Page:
Bengaluru, Sep 27: Karnataka on Monday reported 504 new cases of COVID-19 and 20 deaths, taking the total number of infections to 29,73,899 and death toll to 37,746, the health department said.

The day also saw 893 discharges, taking the total number of recoveries to 29,23,320.

Of the new cases recorded, 181 were from Bengaluru Urban, as the city saw 265 discharges and 5 deaths.

Total number of active cases in the state is at 12,804.

While the positivity rate for the day stood at 0.48 per cent, case fatality rate (CFR) was at 3.96 per cent.

Of the deaths reported today, 5 are from Bengaluru Urban, Dakshina Kannada (4), Mysuru (3), Mandya (2), followed by others.

After Bengaluru Urban, the highest number of fresh cases was recorded in Dakshina Kannada with 83 infections, Mysuru 47 and Kodagu 26.

Bengaluru Urban district has now a total of 12,45,671 positive cases, followed by Mysuru 1,77,816 and Tumakuru 1,20,118.

Among discharges too, Bengaluru Urban tops the list with 12,22,139, followed by Mysuru 1,74,794 and Tumakuru 1,18,618.

Cumulatively 4,72,99,938 samples have been tested in the state, of which 1,03,800 were tested on Monday alone.

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Hong Kong, Oct 25: Amnesty International said Monday it would close its two offices in Hong Kong this year, becoming the latest non-governmental organization to cease its operations amid a crackdown on political dissent in the city.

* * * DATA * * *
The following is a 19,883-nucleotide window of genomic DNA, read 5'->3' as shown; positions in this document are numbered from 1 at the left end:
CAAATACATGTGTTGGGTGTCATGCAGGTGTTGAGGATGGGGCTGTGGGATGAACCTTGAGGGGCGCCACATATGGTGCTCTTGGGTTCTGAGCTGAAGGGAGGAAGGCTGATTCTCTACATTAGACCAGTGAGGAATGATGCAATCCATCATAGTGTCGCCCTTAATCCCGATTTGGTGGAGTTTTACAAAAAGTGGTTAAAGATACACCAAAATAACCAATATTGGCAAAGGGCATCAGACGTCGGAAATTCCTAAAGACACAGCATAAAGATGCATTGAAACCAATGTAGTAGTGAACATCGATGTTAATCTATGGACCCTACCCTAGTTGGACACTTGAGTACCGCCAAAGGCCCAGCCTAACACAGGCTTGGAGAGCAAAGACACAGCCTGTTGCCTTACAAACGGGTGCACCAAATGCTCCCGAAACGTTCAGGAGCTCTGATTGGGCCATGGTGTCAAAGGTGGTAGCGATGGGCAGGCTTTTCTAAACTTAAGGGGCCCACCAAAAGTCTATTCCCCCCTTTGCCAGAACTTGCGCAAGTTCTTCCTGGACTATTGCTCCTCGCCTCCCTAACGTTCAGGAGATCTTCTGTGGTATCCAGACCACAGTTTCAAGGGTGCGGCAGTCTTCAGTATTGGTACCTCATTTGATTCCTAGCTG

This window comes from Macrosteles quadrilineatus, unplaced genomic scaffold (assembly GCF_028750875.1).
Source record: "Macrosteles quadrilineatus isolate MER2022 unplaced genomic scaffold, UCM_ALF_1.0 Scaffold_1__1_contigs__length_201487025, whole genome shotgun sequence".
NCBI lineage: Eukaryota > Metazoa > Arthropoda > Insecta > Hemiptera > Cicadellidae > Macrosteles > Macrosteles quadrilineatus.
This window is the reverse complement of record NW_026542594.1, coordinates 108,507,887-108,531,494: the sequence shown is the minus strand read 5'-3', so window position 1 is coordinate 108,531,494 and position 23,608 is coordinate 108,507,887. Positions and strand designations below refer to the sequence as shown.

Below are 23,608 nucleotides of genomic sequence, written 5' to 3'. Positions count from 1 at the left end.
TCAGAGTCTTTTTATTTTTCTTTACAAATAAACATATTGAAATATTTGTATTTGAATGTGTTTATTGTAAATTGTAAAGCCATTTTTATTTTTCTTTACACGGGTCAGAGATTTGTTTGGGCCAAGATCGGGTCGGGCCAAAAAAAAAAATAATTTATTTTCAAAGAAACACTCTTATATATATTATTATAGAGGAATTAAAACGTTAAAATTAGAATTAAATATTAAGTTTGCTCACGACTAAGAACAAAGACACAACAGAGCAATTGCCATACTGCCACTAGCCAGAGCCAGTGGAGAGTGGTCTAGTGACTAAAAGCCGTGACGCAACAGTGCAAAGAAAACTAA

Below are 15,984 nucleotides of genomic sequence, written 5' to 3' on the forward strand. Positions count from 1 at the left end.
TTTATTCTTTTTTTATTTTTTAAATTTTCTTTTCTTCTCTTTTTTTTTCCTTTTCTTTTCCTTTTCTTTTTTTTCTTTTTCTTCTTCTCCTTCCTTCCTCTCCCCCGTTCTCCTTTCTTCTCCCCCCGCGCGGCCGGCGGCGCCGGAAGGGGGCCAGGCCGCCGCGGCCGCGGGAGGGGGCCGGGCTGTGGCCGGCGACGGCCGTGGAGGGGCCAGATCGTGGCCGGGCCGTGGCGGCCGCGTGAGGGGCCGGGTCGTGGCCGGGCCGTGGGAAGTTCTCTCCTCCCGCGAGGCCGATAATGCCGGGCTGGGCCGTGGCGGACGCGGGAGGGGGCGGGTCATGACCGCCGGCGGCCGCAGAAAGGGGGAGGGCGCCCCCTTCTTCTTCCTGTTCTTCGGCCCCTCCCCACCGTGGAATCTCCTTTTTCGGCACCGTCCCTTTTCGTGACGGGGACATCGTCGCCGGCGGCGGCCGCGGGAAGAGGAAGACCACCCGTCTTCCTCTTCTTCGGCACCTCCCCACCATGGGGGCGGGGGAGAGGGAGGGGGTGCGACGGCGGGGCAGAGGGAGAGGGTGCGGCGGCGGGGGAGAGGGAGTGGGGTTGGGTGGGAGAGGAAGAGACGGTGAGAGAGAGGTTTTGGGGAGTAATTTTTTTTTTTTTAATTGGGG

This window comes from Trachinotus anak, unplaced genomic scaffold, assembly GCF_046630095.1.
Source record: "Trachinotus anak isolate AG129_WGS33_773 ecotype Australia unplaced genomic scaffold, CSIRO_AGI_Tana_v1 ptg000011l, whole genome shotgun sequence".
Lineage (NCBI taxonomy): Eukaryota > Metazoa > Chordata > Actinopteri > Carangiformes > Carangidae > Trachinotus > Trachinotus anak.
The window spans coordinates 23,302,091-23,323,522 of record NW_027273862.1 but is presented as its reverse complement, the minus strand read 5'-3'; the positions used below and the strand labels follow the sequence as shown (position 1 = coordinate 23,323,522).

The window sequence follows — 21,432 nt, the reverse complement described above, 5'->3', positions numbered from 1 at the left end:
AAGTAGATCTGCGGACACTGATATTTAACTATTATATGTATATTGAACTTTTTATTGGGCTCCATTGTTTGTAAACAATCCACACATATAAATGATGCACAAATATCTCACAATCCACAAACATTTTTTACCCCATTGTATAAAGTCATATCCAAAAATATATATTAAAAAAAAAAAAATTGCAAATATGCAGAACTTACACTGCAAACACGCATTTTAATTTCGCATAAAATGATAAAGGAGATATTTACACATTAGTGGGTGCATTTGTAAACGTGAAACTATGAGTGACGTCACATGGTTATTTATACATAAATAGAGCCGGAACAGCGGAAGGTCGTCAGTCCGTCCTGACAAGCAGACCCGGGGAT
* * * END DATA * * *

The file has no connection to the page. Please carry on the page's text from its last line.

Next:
The human rights group said its local office in Hong Kong would close this month while its regional office will close by the end of the year, with regional operations moved to other offices in the Asia-Pacific region.

This decision, made with a heavy heart, has been driven by Hong Kong's national security law, which has made it effectively impossible for human rights organizations in Hong Kong to work freely and without fear of serious reprisals from the government, Anjhula Mya Singh Bais, chair of Amnesty's board, said in a statement.

Hong Kong implemented a sweeping national security law in 2020 following months of massive anti-government protests. The law outlaws secession, subversion of state power, terrorism and foreign collusion to intervene in the city's affairs. More than 120 people, many of them supporters of the city's democracy movement, have been arrested under the law.

The majority of the city's prominent pro-democracy activists are behind bars for taking part in unauthorized assemblies, and dozens of political organizations and trade unions have ceased operations out of concern for their members' personal safety under the security law.

Bais said the recent targeting of local human rights and trade union groups signaled authorities were intensifying their campaign to rid the city of dissenting voices. It is increasingly difficult for us to keep operating in such an unstable environment, she said.

Critics in Hong Kong say the national security law is an erosion of freedoms, such as those of expression and assembly, that were promised the city for 50 years when the former British colony was handed over to China in 1997.